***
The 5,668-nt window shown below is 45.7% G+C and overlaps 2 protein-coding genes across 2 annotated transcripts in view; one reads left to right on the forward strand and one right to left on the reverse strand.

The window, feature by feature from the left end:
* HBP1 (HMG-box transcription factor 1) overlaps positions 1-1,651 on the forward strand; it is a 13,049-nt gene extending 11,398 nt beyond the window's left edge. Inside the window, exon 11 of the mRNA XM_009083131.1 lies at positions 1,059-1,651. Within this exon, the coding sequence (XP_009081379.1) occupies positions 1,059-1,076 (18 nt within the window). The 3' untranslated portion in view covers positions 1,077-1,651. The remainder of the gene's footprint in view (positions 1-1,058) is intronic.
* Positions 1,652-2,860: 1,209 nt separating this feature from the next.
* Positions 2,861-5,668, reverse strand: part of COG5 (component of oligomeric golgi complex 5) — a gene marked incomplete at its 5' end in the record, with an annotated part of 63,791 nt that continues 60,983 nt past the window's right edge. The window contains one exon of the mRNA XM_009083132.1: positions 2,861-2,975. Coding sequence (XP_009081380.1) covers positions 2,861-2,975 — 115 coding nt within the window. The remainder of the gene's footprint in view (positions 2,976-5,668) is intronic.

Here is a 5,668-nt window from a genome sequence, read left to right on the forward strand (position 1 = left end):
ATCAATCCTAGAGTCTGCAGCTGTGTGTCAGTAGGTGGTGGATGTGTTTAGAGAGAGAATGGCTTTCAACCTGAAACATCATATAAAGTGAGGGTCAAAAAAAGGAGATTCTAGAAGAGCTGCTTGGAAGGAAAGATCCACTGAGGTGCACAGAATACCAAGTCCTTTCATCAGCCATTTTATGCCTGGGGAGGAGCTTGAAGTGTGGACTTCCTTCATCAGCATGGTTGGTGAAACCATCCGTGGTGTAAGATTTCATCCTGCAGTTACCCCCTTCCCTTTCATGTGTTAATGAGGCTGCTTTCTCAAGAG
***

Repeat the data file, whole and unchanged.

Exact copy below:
The 5,668-nt window shown below is 45.7% G+C and overlaps 2 protein-coding genes across 2 annotated transcripts in view; one reads left to right on the forward strand and one right to left on the reverse strand.

The window, feature by feature from the left end:
* HBP1 (HMG-box transcription factor 1) overlaps positions 1-1,651 on the forward strand; it is a 13,049-nt gene extending 11,398 nt beyond the window's left edge. Inside the window, exon 11 of the mRNA XM_009083131.1 lies at positions 1,059-1,651. Within this exon, the coding sequence (XP_009081379.1) occupies positions 1,059-1,076 (18 nt within the window). The 3' untranslated portion in view covers positions 1,077-1,651. The remainder of the gene's footprint in view (positions 1-1,058) is intronic.
* Positions 1,652-2,860: 1,209 nt separating this feature from the next.
* Positions 2,861-5,668, reverse strand: part of COG5 (component of oligomeric golgi complex 5) — a gene marked incomplete at its 5' end in the record, with an annotated part of 63,791 nt that continues 60,983 nt past the window's right edge. The window contains one exon of the mRNA XM_009083132.1: positions 2,861-2,975. Coding sequence (XP_009081380.1) covers positions 2,861-2,975 — 115 coding nt within the window. The remainder of the gene's footprint in view (positions 2,976-5,668) is intronic.

Here is a 5,668-nt window from a genome sequence, read left to right on the forward strand (position 1 = left end):
ATCAATCCTAGAGTCTGCAGCTGTGTGTCAGTAGGTGGTGGATGTGTTTAGAGAGAGAATGGCTTTCAACCTGAAACATCATATAAAGTGAGGGTCAAAAAAAGGAGATTCTAGAAGAGCTGCTTGGAAGGAAAGATCCACTGAGGTGCACAGAATACCAAGTCCTTTCATCAGCCATTTTATGCCTGGGGAGGAGCTTGAAGTGTGGACTTCCTTCATCAGCATGGTTGGTGAAACCATCCGTGGTGTAAGATTTCATCCTGCAGTTACCCCCTTCCCTTTCATGTGTTAATGAGGCTGCTTTCTCAAGAG